THE MODERN LOVERS The Modern Lovers (Get Back)

Feted and fated, The Modern Lovers coulda been contenders. Their demo sessions were produced by John Cale and Kim Fowley, they were courted by major labels such as A&M and Warner Bros. and counted Gram Parsons as a friend. Their lineup included idiosyncratic singer/guitarist/songwriter Jonathan Richman and future Talking Head keyboardist Jerry Harrison, yet they imploded before releasing an album. When this eponymous collection of remixed demos was released in 1976 its guileless simplicity saw it adopted by the nascent punk movement. Its songs have been covered by the Sex Pistols, David Bowie, Lloyd Cole and Cale himself, and in quotation Richman’s lyrics have titled a Robert Forster album and a Mercury Rev track.

Of course, complaining about The Modern Lovers’ chronic lack of recognition does rather ignore the fact that the album’s classic opening salvo “Roadrunner” almost grazed the top ten when released as a single in 1977. Its potency has hardly dimmed in thirty years: not even Springsteen has written a more definitive ode to the delights of night driving with the radio on, and it’s unlikely that The Boss could grasp the slippery, sly wit that Richman’s lyrics display here. “Astral Plane” hustles “Black Night”’s stolen riff back to its garage roots, but “Pablo Picasso”’s slouching, stumbling gait was only improved by John Cale and David Bowie’s covers, more venomous and upbeat respectively. “Hospital” has all the high drama of a daytime soap, Richman stuttering hesitantly amidst the hiss and hum; “Someone I Care About” and “Girl Friend” both outline a disarmingly un-rock ‘n’ roll emotional manifesto.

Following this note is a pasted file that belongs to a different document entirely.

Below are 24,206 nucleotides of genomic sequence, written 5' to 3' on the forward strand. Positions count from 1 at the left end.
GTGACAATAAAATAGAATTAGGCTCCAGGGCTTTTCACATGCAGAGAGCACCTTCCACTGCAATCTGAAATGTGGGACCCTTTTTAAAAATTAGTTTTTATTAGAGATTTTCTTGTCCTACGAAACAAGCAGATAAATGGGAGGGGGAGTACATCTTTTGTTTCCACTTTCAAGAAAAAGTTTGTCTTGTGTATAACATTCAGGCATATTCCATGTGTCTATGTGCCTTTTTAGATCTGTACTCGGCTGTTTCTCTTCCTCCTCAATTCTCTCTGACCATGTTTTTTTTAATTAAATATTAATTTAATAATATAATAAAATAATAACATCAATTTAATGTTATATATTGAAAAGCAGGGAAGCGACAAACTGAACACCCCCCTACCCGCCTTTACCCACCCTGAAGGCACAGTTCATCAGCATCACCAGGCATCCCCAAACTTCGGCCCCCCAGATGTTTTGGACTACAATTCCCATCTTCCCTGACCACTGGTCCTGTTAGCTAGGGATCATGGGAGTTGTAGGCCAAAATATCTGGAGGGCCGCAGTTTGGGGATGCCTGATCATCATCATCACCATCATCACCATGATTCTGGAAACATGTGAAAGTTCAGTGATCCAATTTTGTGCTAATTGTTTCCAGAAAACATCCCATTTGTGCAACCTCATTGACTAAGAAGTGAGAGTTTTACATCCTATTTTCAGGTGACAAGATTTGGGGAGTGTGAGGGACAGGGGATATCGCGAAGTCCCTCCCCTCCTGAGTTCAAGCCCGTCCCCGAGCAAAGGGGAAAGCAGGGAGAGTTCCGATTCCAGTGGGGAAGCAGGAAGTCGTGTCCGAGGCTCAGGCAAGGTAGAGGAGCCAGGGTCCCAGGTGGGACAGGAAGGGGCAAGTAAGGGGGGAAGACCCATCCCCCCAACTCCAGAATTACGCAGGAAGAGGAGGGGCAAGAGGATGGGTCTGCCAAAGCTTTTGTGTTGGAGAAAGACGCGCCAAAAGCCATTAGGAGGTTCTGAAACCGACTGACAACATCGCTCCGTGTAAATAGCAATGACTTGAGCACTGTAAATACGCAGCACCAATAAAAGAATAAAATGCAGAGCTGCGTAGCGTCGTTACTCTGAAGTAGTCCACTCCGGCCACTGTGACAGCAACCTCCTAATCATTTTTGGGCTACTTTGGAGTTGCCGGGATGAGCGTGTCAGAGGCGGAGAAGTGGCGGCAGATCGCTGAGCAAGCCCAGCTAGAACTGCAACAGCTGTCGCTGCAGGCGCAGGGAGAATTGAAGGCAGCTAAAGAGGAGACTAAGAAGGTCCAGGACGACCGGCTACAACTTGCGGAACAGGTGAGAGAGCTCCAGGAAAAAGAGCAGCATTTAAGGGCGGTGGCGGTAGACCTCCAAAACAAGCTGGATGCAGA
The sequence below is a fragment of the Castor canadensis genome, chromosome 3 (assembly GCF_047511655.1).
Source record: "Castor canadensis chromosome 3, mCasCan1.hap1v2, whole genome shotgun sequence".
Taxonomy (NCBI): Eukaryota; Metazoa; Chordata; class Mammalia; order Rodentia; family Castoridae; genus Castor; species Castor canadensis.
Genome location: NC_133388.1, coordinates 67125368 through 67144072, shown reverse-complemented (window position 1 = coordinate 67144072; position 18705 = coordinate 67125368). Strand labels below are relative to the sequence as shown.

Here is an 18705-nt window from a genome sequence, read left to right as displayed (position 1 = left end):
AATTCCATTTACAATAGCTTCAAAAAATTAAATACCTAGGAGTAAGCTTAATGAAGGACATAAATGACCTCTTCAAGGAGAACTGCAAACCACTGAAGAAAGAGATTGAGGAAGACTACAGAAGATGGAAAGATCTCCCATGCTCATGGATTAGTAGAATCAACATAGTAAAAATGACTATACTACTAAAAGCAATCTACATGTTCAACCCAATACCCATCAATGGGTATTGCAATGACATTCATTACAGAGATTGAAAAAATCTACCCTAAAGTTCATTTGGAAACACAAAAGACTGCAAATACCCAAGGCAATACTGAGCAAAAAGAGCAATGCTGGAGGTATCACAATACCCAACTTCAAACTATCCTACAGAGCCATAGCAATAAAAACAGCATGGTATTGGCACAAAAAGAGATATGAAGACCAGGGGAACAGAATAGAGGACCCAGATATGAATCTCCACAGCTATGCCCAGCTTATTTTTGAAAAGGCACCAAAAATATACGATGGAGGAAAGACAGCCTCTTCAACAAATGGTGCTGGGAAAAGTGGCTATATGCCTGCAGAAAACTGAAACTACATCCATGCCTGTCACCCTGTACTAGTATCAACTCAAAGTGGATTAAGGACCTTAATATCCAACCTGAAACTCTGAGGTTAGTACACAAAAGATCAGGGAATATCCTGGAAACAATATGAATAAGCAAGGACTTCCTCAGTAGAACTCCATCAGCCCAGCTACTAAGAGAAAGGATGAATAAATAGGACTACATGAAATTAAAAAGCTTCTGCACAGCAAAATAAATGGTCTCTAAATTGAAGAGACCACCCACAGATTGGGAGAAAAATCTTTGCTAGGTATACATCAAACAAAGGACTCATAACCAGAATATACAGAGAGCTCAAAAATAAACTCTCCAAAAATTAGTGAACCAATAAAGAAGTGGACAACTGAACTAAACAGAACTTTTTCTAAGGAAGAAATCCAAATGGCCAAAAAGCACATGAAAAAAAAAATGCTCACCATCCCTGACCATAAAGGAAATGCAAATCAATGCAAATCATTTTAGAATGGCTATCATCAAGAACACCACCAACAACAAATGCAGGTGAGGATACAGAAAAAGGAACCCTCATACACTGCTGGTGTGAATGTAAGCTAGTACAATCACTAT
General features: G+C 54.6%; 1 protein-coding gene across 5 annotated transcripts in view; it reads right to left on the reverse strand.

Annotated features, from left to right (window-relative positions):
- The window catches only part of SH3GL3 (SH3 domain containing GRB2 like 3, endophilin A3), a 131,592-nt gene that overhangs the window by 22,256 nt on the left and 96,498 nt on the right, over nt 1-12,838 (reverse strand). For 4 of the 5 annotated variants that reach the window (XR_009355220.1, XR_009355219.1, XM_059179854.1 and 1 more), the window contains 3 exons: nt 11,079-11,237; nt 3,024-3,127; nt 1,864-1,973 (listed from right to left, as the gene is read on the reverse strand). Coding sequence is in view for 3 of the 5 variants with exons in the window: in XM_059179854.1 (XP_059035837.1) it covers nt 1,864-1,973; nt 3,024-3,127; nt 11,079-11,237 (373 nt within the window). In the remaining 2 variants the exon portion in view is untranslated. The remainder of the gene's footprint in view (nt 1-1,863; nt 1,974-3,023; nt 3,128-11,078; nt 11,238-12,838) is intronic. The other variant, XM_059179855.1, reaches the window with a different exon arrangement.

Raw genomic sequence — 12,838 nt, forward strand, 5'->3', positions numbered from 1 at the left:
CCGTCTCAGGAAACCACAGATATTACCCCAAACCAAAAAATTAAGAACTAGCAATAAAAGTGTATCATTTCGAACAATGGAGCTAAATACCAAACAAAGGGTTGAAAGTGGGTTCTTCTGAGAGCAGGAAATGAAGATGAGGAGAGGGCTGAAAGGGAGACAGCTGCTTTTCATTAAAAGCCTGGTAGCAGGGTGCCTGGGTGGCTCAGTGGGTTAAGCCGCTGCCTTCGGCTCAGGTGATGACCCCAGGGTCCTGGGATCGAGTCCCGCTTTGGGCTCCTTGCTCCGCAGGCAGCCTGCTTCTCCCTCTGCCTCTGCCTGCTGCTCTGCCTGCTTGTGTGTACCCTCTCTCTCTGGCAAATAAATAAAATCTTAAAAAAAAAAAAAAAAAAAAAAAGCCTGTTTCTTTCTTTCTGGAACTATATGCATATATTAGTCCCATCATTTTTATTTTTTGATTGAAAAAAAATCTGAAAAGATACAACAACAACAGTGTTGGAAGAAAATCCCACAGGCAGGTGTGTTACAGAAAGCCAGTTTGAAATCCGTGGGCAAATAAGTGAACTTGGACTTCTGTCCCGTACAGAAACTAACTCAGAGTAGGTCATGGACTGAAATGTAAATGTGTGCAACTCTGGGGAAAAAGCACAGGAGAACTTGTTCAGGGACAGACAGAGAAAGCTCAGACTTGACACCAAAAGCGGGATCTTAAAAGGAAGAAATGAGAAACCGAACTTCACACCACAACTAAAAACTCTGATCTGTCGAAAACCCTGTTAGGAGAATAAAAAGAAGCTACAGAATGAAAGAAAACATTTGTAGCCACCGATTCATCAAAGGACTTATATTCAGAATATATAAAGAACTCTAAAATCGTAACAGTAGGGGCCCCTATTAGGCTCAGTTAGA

Compared to such bafflingly overrated punk touchstones such as the Ramones’ and New York Dolls’ debuts, “The Modern Lovers” is much more fun, and its approachable, inclusive aura has worn the years better than those bands’ pouts and sneers. Get Back’s vinyl pressing is as good as it needs to be: it crackles and crunches in all the right places.

Jonathan Richman

Talking Heads